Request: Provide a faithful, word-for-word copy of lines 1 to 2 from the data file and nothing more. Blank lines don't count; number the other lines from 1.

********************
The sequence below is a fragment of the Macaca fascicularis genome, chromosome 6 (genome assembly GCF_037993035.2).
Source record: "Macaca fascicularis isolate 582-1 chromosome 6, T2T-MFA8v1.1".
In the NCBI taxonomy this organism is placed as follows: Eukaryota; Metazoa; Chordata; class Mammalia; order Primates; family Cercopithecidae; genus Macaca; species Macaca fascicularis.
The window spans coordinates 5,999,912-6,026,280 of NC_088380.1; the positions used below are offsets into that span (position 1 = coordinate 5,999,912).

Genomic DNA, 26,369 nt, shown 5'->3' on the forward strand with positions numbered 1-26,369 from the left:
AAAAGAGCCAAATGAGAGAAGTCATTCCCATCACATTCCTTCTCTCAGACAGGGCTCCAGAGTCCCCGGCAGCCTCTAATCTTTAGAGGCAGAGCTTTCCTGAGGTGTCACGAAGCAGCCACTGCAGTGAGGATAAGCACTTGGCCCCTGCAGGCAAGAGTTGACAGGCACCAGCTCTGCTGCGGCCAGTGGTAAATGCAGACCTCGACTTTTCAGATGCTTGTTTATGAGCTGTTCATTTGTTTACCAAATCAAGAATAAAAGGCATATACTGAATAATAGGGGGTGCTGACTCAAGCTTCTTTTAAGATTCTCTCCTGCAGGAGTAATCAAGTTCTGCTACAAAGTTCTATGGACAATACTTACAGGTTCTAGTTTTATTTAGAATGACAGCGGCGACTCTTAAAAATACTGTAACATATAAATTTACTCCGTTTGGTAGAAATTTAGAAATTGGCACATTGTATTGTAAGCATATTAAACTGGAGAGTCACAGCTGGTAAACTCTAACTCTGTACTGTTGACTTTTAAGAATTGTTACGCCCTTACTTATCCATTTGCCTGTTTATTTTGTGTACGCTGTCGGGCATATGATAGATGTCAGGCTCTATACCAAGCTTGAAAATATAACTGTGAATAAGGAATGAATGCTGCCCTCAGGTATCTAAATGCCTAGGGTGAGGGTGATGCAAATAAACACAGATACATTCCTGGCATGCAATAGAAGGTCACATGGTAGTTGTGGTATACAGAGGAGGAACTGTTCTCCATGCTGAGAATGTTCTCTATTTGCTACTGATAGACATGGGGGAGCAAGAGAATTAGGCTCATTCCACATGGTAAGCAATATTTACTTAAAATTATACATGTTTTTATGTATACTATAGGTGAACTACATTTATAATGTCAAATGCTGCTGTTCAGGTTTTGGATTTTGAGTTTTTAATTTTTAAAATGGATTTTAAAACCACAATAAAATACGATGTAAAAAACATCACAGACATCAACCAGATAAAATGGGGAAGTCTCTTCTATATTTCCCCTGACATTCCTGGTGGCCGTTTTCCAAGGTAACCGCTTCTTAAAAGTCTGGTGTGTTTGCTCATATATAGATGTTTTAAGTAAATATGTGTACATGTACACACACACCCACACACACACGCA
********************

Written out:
The sequence below is a fragment of the Macaca fascicularis genome, chromosome 6 (genome assembly GCF_037993035.2).
Source record: "Macaca fascicularis isolate 582-1 chromosome 6, T2T-MFA8v1.1".